By the time you’re reading this blog, I’ll be in sizzling Las Vegas for a week of Senior Market Advisor Expo. A glance at The Weather Channel tells me the thermometer will hit 107 today. The good news is it will dip below 105 by Friday, so be sure to pack an overcoat.
Our opening keynote speaker on Wednesday is advisor coach Dr. Kerry Johnson. A former professional tennis player, Johnson toured the world in the late 70s in the heyday of Connors and Borg, Evert and Navratilova.
These days Johnson works with and mentors a different type of peak performers–top advisors. In doing so, he has noticed these peak producers share several common characteristics. Following, in his own words, are a couple of those common traits Johnson has observed:
Put your activity on a point system. Low activity is the single biggest reason producers fail. In my interviews with million-dollar commission producers, I have discovered they combat this problem with tremendous self-discipline. Nearly all daily–and sometimes even hourly–goals for themselves.
Top producer Belen DeJesus of Manila, the Philippines, is one of the highest-paid sales pros in the South Pacific. DeJesus realized early on that if she were to make a living in the competitive financial services industry, she must not only set hourly goals but also develop a system for keeping herself committed to those objectives when her enthusiasm waned. Her method was to make 10 phone calls in the morning before her first a cup of coffee. She would force herself to ask each client for referrals before she left the closing interview. Forgetting to ask meant depriving herself of participating in a favorite hobby for that week.
Don Speakman, a Pittsburgh-based advisor, also has an effective method of keeping himself on track. He works on a daily point plan. He assigns 10 points to a face-to-face interview, five points to a phone call by which he is trying to sell, and one point to dialing the phone. His goal is to hit 50 points–or he does not go home. Speakman believes activity equals success. Who can argue with a guy who makes more than a million dollars in commissions? Sometimes he takes his sleeping bag to the office, knowing a busy day is no excuse for avoiding the prospecting routine that makes him money.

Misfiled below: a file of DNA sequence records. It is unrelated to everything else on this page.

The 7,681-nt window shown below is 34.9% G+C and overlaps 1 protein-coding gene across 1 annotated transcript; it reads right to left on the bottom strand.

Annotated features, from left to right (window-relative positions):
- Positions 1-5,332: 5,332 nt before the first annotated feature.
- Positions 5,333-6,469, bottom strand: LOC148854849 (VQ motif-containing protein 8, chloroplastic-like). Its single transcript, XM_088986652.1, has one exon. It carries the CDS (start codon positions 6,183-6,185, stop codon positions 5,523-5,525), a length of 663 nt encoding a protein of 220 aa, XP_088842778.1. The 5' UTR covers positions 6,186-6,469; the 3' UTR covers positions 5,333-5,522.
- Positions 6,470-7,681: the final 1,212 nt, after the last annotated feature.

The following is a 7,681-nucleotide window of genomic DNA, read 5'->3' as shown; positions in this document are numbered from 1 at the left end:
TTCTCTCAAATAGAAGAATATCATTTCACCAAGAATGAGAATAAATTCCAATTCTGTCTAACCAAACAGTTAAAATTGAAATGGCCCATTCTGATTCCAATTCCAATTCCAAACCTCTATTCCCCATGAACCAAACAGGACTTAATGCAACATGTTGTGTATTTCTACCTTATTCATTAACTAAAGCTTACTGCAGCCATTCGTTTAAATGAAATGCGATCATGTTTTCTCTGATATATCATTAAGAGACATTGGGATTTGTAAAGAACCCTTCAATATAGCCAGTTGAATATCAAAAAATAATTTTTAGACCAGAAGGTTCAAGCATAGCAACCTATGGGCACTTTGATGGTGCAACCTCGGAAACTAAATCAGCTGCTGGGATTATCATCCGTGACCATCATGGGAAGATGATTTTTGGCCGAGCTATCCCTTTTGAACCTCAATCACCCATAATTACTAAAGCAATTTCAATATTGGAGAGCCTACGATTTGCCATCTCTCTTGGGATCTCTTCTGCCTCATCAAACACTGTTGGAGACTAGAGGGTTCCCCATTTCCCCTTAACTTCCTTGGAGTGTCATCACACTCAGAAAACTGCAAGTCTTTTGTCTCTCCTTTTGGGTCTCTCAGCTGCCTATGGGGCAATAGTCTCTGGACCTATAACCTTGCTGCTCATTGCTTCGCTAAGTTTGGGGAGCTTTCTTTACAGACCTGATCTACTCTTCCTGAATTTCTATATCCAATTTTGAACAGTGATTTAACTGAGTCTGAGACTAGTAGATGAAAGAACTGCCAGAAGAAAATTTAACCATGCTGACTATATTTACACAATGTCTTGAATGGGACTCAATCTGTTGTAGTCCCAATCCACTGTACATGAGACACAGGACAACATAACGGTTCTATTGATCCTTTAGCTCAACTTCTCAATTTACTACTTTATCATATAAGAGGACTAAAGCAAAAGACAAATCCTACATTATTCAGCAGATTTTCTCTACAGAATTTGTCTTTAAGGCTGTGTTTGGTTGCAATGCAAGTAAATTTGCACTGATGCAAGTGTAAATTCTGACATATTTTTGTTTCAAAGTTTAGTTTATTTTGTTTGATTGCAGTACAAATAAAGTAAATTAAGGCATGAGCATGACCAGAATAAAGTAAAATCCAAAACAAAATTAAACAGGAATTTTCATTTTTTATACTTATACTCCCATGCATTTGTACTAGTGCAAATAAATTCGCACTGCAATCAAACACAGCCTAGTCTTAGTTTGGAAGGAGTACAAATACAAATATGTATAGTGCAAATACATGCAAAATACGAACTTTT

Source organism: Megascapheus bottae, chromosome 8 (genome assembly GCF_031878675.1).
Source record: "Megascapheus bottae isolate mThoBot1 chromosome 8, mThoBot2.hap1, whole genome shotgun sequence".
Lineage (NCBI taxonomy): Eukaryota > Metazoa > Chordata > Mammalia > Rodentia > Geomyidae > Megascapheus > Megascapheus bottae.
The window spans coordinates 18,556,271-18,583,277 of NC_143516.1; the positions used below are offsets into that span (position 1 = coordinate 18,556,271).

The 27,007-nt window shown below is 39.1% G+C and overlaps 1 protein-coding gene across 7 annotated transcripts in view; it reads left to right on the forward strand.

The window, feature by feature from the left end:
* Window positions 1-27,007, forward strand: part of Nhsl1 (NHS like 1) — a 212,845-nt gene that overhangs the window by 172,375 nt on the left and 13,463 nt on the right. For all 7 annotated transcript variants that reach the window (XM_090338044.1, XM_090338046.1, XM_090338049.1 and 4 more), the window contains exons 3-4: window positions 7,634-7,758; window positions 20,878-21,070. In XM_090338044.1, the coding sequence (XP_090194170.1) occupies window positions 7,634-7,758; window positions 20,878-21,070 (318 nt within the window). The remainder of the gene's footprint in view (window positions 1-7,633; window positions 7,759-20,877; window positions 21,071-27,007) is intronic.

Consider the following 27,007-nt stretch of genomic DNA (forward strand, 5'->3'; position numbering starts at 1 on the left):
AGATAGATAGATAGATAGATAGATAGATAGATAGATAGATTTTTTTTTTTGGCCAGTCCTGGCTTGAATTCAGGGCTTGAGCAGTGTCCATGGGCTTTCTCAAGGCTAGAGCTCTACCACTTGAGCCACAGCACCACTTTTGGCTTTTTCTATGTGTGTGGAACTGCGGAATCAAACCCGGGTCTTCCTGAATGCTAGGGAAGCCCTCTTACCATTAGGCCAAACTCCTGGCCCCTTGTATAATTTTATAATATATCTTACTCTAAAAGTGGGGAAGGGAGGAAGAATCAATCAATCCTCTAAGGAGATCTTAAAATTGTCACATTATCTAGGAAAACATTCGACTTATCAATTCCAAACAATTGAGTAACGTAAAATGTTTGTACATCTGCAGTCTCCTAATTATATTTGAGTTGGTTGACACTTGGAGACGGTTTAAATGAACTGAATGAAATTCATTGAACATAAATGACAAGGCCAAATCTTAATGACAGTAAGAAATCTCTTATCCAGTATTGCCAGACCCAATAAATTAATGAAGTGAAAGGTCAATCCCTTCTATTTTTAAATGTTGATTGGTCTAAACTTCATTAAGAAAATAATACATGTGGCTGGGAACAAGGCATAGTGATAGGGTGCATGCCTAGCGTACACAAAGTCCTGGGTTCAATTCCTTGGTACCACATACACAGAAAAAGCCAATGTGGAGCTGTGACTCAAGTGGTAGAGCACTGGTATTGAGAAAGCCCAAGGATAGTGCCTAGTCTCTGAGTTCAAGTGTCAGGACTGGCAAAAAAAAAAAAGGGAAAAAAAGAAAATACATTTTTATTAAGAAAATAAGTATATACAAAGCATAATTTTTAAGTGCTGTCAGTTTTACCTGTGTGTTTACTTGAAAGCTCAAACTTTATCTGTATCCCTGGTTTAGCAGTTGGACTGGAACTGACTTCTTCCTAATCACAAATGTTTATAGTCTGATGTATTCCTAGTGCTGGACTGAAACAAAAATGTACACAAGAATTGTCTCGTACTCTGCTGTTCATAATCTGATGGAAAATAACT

The kind of discipline DeJesus and Speakman demonstrate is what makes true winners. It is virtually impossible to be stopped short of success when you are doing the right things so consistently.
Make the first sale a client-builder, not a quota-maker. One of the things top producers consistently do is develop relationships for the long term. The advisor who just wants to make quick money asks for the big sale first. The one who understands the importance of relationships knows that big money comes only after trust is developed. When you have trust, commissions and fees fly into your arms. Concentrate on getting your prospect to buy the relationship with you, rather than a given product or service–cost matters little.
Clients will give you enough money to test the trust they have given you. Then, they will observe how you treat them after the check is cashed, so protect those relationships like the precious assets they are.
One of my coaching clients, Bill Smith, loves to hear a prospect say at the outset he will only gain a portion of their assets. He knows it is only a test to see if he has built a relationship instead of a transaction.